"I thought Marc [Trestman] did a really interesting job of the way he called plays," said John Harbaugh. "It was based off the run game and a lot of play passes." (Kevin Richardson/Baltimore Sun video)
Joe Flacco and the starting offense engineered a 16-play, 80-yard touchdown drive on their first and only possession. The starting defense forced the New Orleans Saints to go three-and-out. And the Ravens seemingly emerged from the game without any significant injuries to frontline players.
As far as preseason openers go, everything Thursday night went about as well as the Ravens could have hoped with the first-team offense and defense. The second-team defense was a different story.
They beat the Saints, 30-27, in front of an announced 70,501 at M&T Bank Stadium thanks to third-team quarterback Bryn Renner's touchdown run with two seconds remaining. They also got a rushing touchdown from Lorenzo Taliaferro, a touchdown pass thrown by Matt Schaub to Michael Campanaro and three field goals by Justin Tucker, including one from 51 yards.
But it was Flacco who set the tone, making mostly safe throws while getting a variety of Ravens involved. On the game-opening drive, six Ravens touched the ball, and that doesn't include Flacco, who made the biggest play. It was also the scariest if you ask John Harbaugh and the Ravens' coaches.
On a third-and-7 from the Saints 42, Flacco was in the pocket as New Orleans defensive end Cameron Jordan turned the corner. However, Flacco sensed the pressure and rolled out to his left, eluding several Saints defenders. He tiptoed down the sideline for a gain of 17.
The rest of the drive belonged to Taliaferro, as he carried the ball on five of the next six plays. On a fourth-and-1 from the one, Taliaferro pushed into the end zone for the score.
The drive took eight minutes, 15 seconds and included two catches for 14 yards by fullback Kyle Juszczyk, a 3-yard, first-down completion to Steve Smith Sr., and an 8-yard first-down catch by tight end Crockett Gillmore. Taliaferro had one catch for nine yards on the drive and six carries for 19 yards.
Flacco, who is adapting to his fourth offensive coordinator (Marc Trestman) in as many seasons, completed 5 of 6 pass attempts for 33 yards on the drive and then retreated to the sideline, where he remained for the rest of the night. He was joined by many of the Ravens' other starters.
"In the first preseason game, you always feel a few nerves," Flacco said. "You really want to do well, because you're not playing that many reps and you need to make the most of them. It was a great way for us to start off the game, to have a good, solid drive with everybody in there and feel good about it. Now, we need to get back to practice and continue what we have been building."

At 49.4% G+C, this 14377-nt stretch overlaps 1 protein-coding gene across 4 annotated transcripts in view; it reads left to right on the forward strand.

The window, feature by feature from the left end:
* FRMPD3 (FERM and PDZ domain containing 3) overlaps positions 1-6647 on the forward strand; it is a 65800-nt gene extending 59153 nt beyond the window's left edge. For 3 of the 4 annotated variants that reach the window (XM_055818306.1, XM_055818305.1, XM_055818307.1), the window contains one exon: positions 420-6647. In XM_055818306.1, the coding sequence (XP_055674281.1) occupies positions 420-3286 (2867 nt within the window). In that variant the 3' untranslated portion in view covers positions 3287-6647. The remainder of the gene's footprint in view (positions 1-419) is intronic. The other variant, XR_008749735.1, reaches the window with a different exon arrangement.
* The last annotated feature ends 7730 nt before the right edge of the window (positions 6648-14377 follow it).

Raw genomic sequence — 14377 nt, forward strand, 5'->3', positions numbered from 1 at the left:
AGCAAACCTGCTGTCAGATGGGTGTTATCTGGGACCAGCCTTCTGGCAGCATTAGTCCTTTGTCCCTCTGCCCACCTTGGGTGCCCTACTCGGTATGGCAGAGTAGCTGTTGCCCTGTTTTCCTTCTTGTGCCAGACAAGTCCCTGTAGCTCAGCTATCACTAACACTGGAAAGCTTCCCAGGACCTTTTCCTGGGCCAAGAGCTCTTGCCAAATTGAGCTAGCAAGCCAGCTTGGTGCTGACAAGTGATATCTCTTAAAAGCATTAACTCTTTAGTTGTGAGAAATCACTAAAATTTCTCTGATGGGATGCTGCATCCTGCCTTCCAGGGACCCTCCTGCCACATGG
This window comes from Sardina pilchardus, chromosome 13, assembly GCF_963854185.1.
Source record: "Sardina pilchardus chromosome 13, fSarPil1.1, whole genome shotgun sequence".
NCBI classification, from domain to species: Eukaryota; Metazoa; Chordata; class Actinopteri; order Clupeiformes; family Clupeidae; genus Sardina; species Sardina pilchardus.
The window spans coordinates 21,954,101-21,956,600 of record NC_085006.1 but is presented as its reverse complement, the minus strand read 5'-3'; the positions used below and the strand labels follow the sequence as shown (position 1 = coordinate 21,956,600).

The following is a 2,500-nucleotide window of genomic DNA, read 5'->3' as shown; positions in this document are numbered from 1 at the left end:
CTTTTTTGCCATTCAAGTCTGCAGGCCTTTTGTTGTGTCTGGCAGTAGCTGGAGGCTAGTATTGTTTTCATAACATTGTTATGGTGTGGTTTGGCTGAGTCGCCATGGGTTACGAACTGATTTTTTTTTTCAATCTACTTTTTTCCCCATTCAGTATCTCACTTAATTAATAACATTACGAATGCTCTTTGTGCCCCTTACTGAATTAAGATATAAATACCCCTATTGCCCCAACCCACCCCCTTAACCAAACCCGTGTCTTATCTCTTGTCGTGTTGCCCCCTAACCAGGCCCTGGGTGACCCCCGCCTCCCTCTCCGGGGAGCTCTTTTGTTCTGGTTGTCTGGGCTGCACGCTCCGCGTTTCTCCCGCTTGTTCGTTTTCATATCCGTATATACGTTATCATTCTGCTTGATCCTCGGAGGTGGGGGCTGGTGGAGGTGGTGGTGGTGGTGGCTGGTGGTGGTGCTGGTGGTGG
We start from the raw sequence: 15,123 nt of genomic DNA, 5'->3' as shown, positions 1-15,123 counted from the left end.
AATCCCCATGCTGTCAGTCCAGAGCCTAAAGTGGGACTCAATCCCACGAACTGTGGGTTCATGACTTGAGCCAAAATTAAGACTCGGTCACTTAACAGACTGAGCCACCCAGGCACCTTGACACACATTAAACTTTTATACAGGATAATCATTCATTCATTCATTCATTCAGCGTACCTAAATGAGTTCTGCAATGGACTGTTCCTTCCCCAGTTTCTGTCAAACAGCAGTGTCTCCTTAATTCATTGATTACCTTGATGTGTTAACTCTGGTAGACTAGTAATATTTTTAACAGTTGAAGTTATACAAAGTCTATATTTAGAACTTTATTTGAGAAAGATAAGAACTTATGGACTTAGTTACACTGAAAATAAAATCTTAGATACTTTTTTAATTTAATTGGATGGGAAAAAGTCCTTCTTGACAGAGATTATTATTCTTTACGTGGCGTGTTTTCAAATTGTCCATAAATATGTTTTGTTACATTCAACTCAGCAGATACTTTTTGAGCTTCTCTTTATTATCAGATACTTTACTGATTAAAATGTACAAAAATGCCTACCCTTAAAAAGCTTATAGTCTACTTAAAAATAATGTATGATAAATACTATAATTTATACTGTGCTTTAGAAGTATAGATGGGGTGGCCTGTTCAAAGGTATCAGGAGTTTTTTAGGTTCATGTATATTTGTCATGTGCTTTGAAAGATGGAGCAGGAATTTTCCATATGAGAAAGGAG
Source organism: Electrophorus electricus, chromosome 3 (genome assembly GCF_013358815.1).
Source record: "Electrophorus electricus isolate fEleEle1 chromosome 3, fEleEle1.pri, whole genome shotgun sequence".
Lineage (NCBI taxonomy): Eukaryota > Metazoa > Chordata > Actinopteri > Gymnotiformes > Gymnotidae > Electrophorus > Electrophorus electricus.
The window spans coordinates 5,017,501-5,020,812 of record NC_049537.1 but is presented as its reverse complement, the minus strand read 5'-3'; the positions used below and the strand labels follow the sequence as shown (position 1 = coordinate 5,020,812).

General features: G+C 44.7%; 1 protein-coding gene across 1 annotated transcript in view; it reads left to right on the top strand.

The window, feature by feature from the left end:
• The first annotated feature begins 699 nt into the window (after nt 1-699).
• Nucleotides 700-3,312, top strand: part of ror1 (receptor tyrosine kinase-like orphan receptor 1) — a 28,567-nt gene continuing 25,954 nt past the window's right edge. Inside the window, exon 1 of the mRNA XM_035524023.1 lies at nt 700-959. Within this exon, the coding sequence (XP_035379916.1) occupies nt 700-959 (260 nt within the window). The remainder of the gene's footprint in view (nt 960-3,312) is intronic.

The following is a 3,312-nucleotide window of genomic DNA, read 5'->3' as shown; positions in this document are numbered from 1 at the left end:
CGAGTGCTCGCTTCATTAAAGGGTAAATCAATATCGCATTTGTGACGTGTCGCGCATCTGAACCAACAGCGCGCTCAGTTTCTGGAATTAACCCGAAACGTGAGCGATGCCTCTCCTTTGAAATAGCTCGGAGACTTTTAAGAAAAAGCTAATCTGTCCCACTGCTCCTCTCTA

By the time the Ravens got the ball a second time, the only projected starters still on the field were Gillmore and Kamar Aiken, and Aiken's evening concluded soon after when he appeared to suffer a minor lower leg injury.
The surrounding inexperience didn't seem to affect Schaub, whose uneven play in training camp has been well-documented. He looked sharp for much of the night, though he did throw a bad interception on the Ravens' first possession of the second half.
On the team's second scoring drive, Schaub hit Gillmore for nine yards and a first down. Two plays later, he found Campanaro free behind the secondary. Campanaro broke one tackle before getting into the end zone, the 45-yard connection giving the Ravens a 14-0 lead.
"We had some push early in the game, and our backs did OK," Harbaugh said. "They ran hard. Scoring in your first two series is a good start."
Not to be outdone, the Ravens starting defense allowed just 11 yards on the Saints' first two drives. Their biggest play came on a third-and-1 late in the first quarter, when defensive linemen Lawrence Guy and rookie Carl Davis got penetration and stopped Mark Ingram for no gain.
It should be mentioned that the Saints started Luke McCown at quarterback, not Drew Brees. However, the Ravens kept several of their defensive starters on the sideline as well, as defensive end Chris Canty, defensive tackle Timmy Jernigan (foot) and cornerbacks Jimmy Smith and Lardarius Webb didn't play.
"It's hard to start the season any better than that," Ravens rush linebacker Terrell Suggs said. "The only thing we could have done better is to have some turnovers. Having two or three three-and-outs from the 'ones,' I think we can live with that. And, we didn't have a lot of our starters in, so this is a good thing to build on."
The second-team defense wasn't feeling as optimistic. It allowed McCown to throw a 28-yard touchdown pass to Brandin Cooks on a play during which several Ravens defensive backs missed tackles or overran the play.
Then, the Ravens surrendered a six-play, 90-yard touchdown drive that ended with Ryan Griffin hitting Khiry Robinson for a 21-yard touchdown. That made the score 20-14 at halftime.
"It doesn't matter who is in there," defensive coordinator Dean Pees said. "We can't give up a 90-yard drive at the end of the half — or a game. We had some players tackling high and we didn't cover the way we can."